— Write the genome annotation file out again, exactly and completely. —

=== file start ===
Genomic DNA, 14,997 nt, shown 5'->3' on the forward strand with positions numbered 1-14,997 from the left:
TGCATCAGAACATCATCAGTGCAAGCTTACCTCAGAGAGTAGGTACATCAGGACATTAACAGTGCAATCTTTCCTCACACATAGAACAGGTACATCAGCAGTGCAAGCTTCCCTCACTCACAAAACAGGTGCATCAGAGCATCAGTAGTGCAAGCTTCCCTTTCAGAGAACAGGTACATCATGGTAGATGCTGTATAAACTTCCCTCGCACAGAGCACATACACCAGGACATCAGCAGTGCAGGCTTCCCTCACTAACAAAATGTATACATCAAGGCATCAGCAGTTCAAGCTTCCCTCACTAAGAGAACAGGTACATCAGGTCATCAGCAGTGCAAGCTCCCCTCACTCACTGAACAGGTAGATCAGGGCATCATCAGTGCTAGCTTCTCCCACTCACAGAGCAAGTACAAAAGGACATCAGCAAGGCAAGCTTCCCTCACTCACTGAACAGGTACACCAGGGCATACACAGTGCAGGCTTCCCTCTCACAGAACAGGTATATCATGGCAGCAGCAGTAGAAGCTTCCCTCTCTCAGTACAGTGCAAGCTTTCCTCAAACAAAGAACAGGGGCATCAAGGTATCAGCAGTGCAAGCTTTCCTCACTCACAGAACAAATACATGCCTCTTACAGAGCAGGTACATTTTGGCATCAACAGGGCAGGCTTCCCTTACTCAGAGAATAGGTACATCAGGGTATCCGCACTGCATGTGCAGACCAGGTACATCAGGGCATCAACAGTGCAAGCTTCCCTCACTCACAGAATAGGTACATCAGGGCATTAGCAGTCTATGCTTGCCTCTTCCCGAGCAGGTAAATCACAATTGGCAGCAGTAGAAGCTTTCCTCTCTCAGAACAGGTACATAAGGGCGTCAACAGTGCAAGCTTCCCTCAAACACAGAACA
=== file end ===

Genomic DNA, 14,997 nt, shown 5'->3' on the forward strand with positions numbered 1-14,997 from the left:
TGCATCAGAACATCATCAGTGCAAGCTTACCTCAGAGAGTAGGTACATCAGGACATTAACAGTGCAATCTTTCCTCACACATAGAACAGGTACATCAGCAGTGCAAGCTTCCCTCACTCACAAAACAGGTGCATCAGAGCATCAGTAGTGCAAGCTTCCCTTTCAGAGAACAGGTACATCATGGTAGATGCTGTATAAACTTCCCTCGCACAGAGCACATACACCAGGACATCAGCAGTGCAGGCTTCCCTCACTAACAAAATGTATACATCAAGGCATCAGCAGTTCAAGCTTCCCTCACTAAGAGAACAGGTACATCAGGTCATCAGCAGTGCAAGCTCCCCTCACTCACTGAACAGGTAGATCAGGGCATCATCAGTGCTAGCTTCTCCCACTCACAGAGCAAGTACAAAAGGACATCAGCAAGGCAAGCTTCCCTCACTCACTGAACAGGTACACCAGGGCATACACAGTGCAGGCTTCCCTCTCACAGAACAGGTATATCATGGCAGCAGCAGTAGAAGCTTCCCTCTCTCAGTACAGTGCAAGCTTTCCTCAAACAAAGAACAGGGGCATCAAGGTATCAGCAGTGCAAGCTTTCCTCACTCACAGAACAAATACATGCCTCTTACAGAGCAGGTACATTTTGGCATCAACAGGGCAGGCTTCCCTTACTCAGAGAATAGGTACATCAGGGTATCCGCACTGCATGTGCAGACCAGGTACATCAGGGCATCAACAGTGCAAGCTTCCCTCACTCACAGAATAGGTACATCAGGGCATTAGCAGTCTATGCTTGCCTCTTCCCGAGCAGGTAAATCACAATTGGCAGCAGTAGAAGCTTTCCTCTCTCAGAACAGGTACATAAGGGCGTCAACAGTGCAAGCTTCCCTCAAACACAGAACA